I stood in the chancel with the bride and groom. The moment’s significance was infused with the Spirit’s presence as we turned to the most familiar of wedding scriptures: 

If I give away all my possessions, and if I hand over my body so that I may boast, but do not have love, I gain nothing.

Love is patient; love is kind; love is not envious or boastful or arrogant or rude. It does not insist on its own way; it is not irritable or resentful; it does not rejoice in wrongdoing, but rejoices in the truth. It bears all things, believes all things, hopes all things, endures all things.

Love never ends.

My homily encouraged the couple to nurture their love. I briefly reminded them to practice patience and kindness. I assured them it was hard to be loved as a rude braggart who always fought for his/her own way. And I made the interpretative leap that such behavior was not what the Lord intended as two become one flesh. For two to become one, I declared that one does not absorb the other; rather, one so enhances the other through the love of God that, to quote the band Mumford and Sons, love sets you free “to be more like the man, you were made to be.”

The ceremony was beautiful. The love was tangible. All in attendance were filled with joy, at least until the reception. 

The reception was great. The food was excellent. The DJ was on point. The first dance choices were entertaining, and the cake was worth the wait. The problem was, only the couple carried love beyond the church sanctuary. 

I surveyed the reception hall, and I noticed a table of church members that identify as liberal. At the next table, I spotted the more conservative crowd. And even at our table, the one with the minister and the organist, we avoided religion, politics, and church business so as not to offend anyone. 

Of course, a wedding reception is not the place for debates about partisan issues, church personnel matters, or the decorating committee’s recommendation about carpeting, but the thing I noticed was that the table makeup at this reception hall mirrored the table makeup in the fellowship hall on Wednesday night. Everyone choose a safe table where it was easiest to love.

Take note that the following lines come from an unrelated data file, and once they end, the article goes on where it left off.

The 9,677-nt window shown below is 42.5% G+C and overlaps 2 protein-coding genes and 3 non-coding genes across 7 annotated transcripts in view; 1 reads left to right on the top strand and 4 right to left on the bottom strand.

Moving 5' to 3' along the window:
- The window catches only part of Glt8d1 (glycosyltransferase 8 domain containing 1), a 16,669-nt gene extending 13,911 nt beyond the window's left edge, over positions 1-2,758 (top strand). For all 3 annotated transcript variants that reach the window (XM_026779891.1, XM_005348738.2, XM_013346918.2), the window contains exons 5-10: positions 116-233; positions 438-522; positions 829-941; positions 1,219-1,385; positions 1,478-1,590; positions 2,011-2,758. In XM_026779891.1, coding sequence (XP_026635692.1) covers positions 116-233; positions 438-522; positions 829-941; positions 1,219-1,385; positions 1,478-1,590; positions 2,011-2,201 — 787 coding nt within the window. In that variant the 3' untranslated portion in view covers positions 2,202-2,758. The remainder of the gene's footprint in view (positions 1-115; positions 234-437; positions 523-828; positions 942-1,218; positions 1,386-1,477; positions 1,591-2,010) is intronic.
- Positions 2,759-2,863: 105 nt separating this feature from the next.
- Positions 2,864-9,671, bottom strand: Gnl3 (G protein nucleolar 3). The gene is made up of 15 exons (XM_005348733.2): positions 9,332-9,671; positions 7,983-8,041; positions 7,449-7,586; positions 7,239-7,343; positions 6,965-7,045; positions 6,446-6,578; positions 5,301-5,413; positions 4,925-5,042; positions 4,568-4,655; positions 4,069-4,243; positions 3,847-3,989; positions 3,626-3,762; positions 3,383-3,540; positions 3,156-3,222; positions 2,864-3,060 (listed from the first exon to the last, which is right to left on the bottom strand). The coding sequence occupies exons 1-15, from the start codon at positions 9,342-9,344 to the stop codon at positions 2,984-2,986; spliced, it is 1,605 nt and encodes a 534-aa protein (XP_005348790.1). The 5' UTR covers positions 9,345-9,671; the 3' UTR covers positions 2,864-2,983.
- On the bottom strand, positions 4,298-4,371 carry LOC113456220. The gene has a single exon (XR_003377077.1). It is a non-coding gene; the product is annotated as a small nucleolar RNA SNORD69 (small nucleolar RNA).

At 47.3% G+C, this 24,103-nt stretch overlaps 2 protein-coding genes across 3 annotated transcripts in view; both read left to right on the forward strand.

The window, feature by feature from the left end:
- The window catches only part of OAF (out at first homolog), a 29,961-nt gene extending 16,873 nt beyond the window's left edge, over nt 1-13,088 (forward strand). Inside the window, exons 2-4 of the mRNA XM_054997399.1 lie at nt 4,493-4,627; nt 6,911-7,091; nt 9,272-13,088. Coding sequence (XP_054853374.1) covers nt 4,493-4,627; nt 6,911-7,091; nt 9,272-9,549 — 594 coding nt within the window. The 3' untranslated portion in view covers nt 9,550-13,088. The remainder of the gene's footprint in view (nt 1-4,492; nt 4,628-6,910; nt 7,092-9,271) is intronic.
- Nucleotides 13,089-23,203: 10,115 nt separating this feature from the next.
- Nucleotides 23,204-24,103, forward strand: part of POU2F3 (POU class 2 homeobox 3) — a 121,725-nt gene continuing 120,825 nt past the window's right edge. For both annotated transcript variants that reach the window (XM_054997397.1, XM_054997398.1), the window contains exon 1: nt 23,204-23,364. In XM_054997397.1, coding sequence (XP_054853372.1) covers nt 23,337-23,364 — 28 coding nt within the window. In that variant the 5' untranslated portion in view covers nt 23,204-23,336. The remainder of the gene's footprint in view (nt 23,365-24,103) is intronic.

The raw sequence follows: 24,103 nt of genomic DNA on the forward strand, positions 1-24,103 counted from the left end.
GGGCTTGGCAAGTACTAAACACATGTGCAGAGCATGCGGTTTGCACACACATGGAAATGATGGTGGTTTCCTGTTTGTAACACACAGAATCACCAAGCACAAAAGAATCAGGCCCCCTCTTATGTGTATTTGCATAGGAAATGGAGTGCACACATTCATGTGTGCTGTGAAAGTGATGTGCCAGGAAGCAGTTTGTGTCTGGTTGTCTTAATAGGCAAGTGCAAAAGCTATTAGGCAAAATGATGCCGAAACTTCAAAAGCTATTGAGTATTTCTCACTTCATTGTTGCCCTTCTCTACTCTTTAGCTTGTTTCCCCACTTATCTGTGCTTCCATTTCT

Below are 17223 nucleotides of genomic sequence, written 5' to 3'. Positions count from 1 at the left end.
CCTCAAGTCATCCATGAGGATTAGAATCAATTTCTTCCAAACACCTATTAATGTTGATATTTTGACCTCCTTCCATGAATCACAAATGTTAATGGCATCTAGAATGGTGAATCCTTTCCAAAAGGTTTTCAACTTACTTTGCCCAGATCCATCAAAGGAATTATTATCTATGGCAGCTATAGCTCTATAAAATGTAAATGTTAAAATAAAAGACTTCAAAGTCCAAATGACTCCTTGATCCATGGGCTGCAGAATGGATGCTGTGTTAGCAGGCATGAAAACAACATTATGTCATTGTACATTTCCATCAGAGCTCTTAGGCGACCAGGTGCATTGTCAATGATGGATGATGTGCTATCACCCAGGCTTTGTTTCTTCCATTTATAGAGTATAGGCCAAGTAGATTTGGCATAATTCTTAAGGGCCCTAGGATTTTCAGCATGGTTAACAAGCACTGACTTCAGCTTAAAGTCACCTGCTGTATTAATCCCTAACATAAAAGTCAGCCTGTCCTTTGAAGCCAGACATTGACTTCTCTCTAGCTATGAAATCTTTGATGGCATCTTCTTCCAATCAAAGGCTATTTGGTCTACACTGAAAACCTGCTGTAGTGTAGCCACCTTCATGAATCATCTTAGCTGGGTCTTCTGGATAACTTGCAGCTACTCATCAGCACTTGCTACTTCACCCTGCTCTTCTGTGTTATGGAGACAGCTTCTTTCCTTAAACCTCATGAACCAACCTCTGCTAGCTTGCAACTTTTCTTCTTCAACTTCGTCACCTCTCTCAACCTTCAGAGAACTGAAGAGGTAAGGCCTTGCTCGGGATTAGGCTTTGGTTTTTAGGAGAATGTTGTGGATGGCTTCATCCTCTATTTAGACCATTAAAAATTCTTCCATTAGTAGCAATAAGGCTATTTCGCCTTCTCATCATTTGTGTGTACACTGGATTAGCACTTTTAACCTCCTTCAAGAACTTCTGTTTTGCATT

When Paul wrote 1 Corinthians 13, he was trying to hold things together. The Corinthian church struggled with issues of theology and practice. They held different points of view on non-essential matters, and they embodied their faith differently. Yet the love chapter exists, in part, as a sort of glue to hold this congregation together even without perfect uniformity of ideology, theology, or the creedal stance. 

Implicit in the Gospel call to love is the complicated reality that to love is our task, even when everything is not perfect. Christians must embody grace because we all fall short. 

If we all were perfect in our love, Paul could have skipped the note about patience. 

If we were always easy to get along with, Paul would not have written that “love is kind.” 

And if we were always going to get things right in every instance, we would not read that we should “keep no record of wrongs.” 

To love is not to get everyone in line. Instead, to love is to embody grace, to forgive, and to seek to live together despite our differences and imperfections. 

I offer this because it is too easy to notice only the labels that divide us. Every church and wedding reception is full of people who are set on edge because of what they saw on Facebook or the news. Nevertheless, the call is still to love.  

So whether we feel at home in our congregation or feel on the outs because of a decision, the call of God is to love, even without a uniform ideology. Whether we are excited about the vision committee’s direction or scared that the emerging mission statement leans away from our preferred hopes, the call is still to love because 1 Corinthians 13 is not just for couples. It is for the church. 

Preachers prepare couples for the future by reminding them that they know they have a marriage after they survive their first fight. The reason for this is because returning to love through forgiveness after an argument is what makes a marriage a relationship and not a fling. The same is true for our churches. We have been through tense times, and there may be more tense times ahead, but the path toward the good news is a path paved in love. 

Chris Aho
Chris is the Pastor of Oxford Baptist Church and is involved in service and leadership in the Cooperative Baptist Fellowship. Chris is a graduate of Baylor University, Duke Divinity School an an alumni of Wilshire Baptist Church’s Residency Program. He received his coaching training through the Center for Congregational Health in 2011 and works with ministers and churches to help them positively move forward with their unique ministries. He is a coach for CHC.